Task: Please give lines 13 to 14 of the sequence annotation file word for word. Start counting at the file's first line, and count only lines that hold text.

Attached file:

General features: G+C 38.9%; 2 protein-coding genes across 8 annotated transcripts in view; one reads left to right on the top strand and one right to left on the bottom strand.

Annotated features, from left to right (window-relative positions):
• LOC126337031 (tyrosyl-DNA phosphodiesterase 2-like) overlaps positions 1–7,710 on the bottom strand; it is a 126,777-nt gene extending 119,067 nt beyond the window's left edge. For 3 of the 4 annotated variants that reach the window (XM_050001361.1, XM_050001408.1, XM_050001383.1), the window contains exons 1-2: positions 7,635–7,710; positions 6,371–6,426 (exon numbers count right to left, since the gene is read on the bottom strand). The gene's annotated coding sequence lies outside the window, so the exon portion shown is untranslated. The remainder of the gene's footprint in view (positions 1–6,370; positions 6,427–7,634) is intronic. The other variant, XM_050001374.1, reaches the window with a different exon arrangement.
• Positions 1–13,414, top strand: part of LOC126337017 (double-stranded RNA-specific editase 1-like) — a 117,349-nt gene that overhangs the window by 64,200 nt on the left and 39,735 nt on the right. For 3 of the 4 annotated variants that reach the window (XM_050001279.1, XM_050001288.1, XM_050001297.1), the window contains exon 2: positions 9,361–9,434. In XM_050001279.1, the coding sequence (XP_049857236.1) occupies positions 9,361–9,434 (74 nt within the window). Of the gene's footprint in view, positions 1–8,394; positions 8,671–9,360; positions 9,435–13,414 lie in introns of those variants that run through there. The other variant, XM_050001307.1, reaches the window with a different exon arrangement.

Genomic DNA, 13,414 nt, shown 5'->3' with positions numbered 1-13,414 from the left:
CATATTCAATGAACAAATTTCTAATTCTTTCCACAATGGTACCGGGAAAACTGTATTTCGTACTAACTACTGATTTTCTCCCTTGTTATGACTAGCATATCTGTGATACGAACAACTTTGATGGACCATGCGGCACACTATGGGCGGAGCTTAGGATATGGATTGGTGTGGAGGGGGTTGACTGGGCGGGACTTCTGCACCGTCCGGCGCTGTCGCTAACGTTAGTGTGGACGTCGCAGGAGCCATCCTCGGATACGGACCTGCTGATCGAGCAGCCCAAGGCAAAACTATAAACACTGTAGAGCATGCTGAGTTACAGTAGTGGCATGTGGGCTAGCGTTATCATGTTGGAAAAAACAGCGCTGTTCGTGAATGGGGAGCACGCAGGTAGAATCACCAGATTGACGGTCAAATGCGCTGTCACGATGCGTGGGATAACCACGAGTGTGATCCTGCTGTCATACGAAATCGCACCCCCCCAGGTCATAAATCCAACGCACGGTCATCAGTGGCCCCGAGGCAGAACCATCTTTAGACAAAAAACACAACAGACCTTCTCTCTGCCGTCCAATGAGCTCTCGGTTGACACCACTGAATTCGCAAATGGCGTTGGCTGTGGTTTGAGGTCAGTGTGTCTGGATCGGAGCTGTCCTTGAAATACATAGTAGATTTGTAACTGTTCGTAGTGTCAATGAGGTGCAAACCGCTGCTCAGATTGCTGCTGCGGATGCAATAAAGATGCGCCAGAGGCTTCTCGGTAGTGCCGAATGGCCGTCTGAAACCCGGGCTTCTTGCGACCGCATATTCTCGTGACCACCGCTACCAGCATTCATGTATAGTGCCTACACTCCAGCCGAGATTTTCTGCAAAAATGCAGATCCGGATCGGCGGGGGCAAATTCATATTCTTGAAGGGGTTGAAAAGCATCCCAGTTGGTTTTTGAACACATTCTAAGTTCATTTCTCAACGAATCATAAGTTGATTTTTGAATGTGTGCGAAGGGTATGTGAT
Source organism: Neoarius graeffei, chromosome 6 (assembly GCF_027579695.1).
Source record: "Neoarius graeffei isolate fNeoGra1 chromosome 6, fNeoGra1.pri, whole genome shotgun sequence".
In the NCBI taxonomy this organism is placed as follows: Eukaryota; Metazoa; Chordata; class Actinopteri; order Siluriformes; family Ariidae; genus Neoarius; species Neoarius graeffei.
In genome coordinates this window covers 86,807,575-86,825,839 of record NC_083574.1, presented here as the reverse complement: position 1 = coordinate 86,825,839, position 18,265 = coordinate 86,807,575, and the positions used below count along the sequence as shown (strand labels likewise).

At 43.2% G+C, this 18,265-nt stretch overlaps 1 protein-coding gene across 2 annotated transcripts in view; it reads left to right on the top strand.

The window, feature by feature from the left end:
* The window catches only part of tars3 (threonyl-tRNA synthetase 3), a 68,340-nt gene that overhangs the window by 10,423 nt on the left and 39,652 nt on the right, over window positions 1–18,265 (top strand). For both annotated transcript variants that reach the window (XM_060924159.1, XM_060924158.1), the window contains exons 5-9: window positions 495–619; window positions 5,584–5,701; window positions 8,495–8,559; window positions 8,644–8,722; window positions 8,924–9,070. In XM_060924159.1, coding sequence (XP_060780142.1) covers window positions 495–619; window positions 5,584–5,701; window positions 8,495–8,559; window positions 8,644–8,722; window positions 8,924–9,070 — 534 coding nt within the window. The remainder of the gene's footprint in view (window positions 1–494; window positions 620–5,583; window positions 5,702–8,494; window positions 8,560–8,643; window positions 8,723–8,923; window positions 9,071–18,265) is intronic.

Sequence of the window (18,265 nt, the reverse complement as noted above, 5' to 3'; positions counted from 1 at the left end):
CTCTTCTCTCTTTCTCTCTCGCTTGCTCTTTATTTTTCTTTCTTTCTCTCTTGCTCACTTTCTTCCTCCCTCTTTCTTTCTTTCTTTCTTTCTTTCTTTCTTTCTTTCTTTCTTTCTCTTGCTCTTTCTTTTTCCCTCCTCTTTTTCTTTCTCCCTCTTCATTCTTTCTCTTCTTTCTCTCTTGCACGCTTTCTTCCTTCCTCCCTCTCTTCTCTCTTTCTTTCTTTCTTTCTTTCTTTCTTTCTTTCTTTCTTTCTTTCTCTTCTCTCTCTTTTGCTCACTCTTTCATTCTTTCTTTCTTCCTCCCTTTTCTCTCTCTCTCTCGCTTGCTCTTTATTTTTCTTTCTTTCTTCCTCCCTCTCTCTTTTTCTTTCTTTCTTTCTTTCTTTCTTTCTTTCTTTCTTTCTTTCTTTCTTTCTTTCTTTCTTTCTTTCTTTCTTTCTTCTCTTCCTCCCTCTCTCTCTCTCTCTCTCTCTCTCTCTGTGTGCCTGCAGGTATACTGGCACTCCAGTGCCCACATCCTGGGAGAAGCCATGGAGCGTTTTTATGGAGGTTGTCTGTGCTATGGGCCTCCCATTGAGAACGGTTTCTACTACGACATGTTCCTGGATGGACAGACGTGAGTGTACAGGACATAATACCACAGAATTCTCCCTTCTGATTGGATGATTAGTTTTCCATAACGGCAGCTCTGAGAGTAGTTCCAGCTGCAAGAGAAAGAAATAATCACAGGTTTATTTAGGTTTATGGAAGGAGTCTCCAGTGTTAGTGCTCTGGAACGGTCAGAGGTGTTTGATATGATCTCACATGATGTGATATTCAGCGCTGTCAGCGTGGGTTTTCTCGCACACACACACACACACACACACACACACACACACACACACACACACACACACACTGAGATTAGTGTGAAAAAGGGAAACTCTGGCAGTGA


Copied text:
* The window catches only part of tars3 (threonyl-tRNA synthetase 3), a 68,340-nt gene that overhangs the window by 10,423 nt on the left and 39,652 nt on the right, over window positions 1–18,265 (top strand). For both annotated transcript variants that reach the window (XM_060924159.1, XM_060924158.1), the window contains exons 5-9: window positions 495–619; window positions 5,584–5,701; window positions 8,495–8,559; window positions 8,644–8,722; window positions 8,924–9,070. In XM_060924159.1, coding sequence (XP_060780142.1) covers window positions 495–619; window positions 5,584–5,701; window positions 8,495–8,559; window positions 8,644–8,722; window positions 8,924–9,070 — 534 coding nt within the window. The remainder of the gene's footprint in view (window positions 1–494; window positions 620–5,583; window positions 5,702–8,494; window positions 8,560–8,643; window positions 8,723–8,923; window positions 9,071–18,265) is intronic.

Sequence of the window (18,265 nt, the reverse complement as noted above, 5' to 3'; positions counted from 1 at the left end):